Click on any of these links to purchase this fantastic book,
Amazon.com Barnes & Nobel Indiebound
Matt McCarthy, Special to USA TODAY Published, 11:06 a.m. ET March 29, 2018:
Doctors are a tough crowd. When one of our own writes a book, we’re inherently skeptical and, if I’m being honest, a touch envious. What can this physician have to say, we wonder, that I don’t already know?
As Daniela Lamas reveals in her dazzling new book, You Can Stop Humming Now (Little, Brown, 256 pp., ★★★½ out of four), the answer becomes clear after just a few pages: quite a bit.
Dr. Lamas begins her book by letting us in on a secret: during residency training, she was known as the one who wouldn’t let patients die. Regardless of the prognosis, she would not accept death as a potential outcome for those under her care. I can vouch for this.
Lamas and I were part of the same intern class at Columbia-Presbyterian Medical Center a decade ago, and she quickly established herself as a uniquely gifted and devoted physician with a talent for writing. Back then, she wrote pieces that challenged the status quo, pushing the boundaries of what doctors-in-training could (and should) write about. Her work irked hospital administrators, but it delighted the rest of us.
Lamas is now an attending physician in Boston, caring for critically ill patients in the intensive care unit of the hospital where she was born. She has a decade of medical practice under her belt, and in her new book she effortlessly captures the rhythm and mayhem of modern medicine.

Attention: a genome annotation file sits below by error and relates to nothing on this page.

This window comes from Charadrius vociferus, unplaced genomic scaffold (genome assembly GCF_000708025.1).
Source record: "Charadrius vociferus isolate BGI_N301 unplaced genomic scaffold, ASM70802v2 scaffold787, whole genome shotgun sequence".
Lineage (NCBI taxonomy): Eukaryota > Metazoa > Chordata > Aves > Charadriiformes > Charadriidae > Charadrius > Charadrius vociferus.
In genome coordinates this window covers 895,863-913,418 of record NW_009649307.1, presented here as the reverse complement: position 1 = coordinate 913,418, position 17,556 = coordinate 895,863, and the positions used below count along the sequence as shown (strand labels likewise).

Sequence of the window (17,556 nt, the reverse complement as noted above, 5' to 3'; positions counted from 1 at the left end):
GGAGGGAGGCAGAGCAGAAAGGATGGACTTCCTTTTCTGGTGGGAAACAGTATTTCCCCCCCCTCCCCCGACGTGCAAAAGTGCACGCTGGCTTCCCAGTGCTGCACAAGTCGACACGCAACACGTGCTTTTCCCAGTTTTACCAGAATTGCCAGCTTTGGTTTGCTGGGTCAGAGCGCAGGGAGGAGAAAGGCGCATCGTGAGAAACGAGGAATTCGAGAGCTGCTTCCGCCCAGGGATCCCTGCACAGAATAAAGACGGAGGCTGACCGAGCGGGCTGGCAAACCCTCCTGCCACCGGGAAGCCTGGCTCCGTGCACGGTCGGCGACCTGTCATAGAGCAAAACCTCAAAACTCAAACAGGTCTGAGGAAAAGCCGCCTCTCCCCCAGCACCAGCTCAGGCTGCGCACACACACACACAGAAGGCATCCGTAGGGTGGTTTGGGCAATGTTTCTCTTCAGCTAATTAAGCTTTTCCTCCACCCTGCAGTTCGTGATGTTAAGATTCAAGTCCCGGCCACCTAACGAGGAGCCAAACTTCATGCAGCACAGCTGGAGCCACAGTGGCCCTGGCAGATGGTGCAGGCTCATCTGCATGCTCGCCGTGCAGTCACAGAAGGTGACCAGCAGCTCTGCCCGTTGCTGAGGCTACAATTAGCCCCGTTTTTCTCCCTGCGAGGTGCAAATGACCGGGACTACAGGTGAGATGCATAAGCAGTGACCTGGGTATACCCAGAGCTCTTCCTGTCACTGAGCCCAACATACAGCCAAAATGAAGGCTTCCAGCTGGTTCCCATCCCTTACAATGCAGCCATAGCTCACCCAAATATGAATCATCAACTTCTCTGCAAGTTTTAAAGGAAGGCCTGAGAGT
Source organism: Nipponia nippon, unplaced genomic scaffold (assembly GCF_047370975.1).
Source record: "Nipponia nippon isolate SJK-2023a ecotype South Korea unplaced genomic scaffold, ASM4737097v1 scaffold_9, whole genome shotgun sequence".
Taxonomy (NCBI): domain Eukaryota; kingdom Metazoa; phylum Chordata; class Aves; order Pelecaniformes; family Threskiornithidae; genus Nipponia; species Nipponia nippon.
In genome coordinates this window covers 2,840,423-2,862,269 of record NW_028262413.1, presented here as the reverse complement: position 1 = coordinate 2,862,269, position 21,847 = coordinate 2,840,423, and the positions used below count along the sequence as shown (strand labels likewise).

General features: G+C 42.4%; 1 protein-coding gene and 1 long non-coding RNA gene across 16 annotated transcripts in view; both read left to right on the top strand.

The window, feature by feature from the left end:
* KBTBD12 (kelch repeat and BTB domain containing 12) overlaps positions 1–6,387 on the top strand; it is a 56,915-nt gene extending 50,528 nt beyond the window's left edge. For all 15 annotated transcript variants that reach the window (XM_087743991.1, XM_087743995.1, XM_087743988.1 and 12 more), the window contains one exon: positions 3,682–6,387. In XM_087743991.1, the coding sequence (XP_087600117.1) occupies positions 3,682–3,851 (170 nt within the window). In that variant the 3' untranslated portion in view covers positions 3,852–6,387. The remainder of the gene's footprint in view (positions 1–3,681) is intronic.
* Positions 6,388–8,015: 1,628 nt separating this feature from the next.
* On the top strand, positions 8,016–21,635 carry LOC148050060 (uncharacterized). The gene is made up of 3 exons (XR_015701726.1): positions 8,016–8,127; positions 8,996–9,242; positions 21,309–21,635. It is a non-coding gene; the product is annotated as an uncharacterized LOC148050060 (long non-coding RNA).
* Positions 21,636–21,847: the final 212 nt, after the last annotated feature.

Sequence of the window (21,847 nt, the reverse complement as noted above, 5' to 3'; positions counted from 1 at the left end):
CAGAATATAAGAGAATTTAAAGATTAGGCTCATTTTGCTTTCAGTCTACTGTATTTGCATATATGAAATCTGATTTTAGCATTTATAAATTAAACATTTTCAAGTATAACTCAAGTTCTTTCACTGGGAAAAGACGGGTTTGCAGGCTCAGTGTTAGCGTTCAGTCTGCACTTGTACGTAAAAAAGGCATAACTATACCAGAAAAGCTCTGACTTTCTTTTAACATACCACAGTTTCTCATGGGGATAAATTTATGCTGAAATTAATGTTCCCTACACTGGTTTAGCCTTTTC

Author and physician Daniela Lamas.
This slender volume is not a typical medical memoir, however; we’re not here to learn about the author's development as a physician. The focus is on others, those who have survived the intensive care unit and are struggling to cope with the challenges of life with chronic critical illness.
Intrigued by their stories, Lamas starts a clinic to help them navigate their new lives. It’s a provocative idea, but she initially has difficulty attracting patients. “These were people with terrifying memories of what had happened to them in the hospital, people who might not be willing to return...” Some were understandably scared of hospitals while others had new memory deficits and simply couldn’t remember to come back.
Eventually, the patients trickle in, and together they work though the challenges of adjusting to daily life. One patient is afraid to be alone with his young son, worried that he could die and leave his child without a father; another is too anxious to cook, fearing she will forget to turn the oven off.
Lamas helps bridge “the chasm that separated what happened in the intensive care unit from what came afterward.” She explains to patients that they’re confronting a new entity in medicine: post-intensive care syndrome. “We gave our patients a name and a diagnosis,” she writes, “and with that, I think, a degree of reassurance and perhaps even hope.” Warmth and humanity radiate from every page.
Lamas and her team are doing something innovative, providing a lifeline to patients we tend not to think about: those who should feel fortunate just to be alive. But these men and women have very real problems and conditions that go under-reported and untreated. The patients in this book have something important to say, and so does the author. We should all be listening.